What to Stream in Your Homeschool This February (You Know, If You Want)

I thought it would be fun to round up some of the relevant-to-homeschool-life shows and movies that are available for streaming this month. My definition of relevant-to-homeschool is pretty much anything that I would be excited to watch with my own kids, so your mileage may vary and I would love to know what you’re looking forward to in your family’s queue! (I've tried to flag R-rated or otherwise questionable programs, but every family is different, and it's always a good idea to vet something before you show it to your particular kids.)


The African Americans: Many Rivers to Cross
Streaming on: Amazon Prime

If you watch one documentary series for Black History Month, this is the one I’d choose: In six intelligent, detailed, wrenching episodes, Henry Louis Gates, Jr., traces the history of African Americans from the earliest days of slavery to the modern day.

Complementary reading: A Kid's Guide to African American History

I Am Not Your Negro
Streaming on: Amazon Prime

This emotionally charged documentary focuses on the book James Baldwin didn’t write and connects the historical civil rights movement to the growing Black Lives Matter movement. It’s fierce, intense, and powerful, and it will probably make you fall in love with James Baldwin and break your heart a little.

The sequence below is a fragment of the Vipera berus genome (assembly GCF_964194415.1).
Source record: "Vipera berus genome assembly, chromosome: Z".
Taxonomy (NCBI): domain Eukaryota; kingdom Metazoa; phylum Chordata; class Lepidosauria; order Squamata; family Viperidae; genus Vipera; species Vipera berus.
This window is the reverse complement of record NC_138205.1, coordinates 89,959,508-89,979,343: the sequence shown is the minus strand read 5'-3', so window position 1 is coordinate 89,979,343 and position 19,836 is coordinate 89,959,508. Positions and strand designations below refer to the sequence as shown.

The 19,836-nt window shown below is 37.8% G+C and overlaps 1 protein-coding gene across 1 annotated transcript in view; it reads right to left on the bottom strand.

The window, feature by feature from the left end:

Complementary reading: The Fire Next Time

Akeelah and the Bee
Streaming on: Hulu

Honestly, I can’t believe we haven’t watched this one yet. It’s a movie about a spelling bee! It pretty much had me at “h-e-l-l-o.”

Complementary listening: The soundtrack for The 25th Annual Putnam County Spelling Bee

Ella Enchanted
Streaming on: Netflix

This Cinderella-story-with-a-twist feels more substantial in its print version, but the movie is fun for a family movie night. I think we’ll watch it one of those Fridays when we order pizza and don’t want to get off the couch.

Complementary reading: Ella Enchanted, natch

National Parks Adventure
Streaming on: Netflix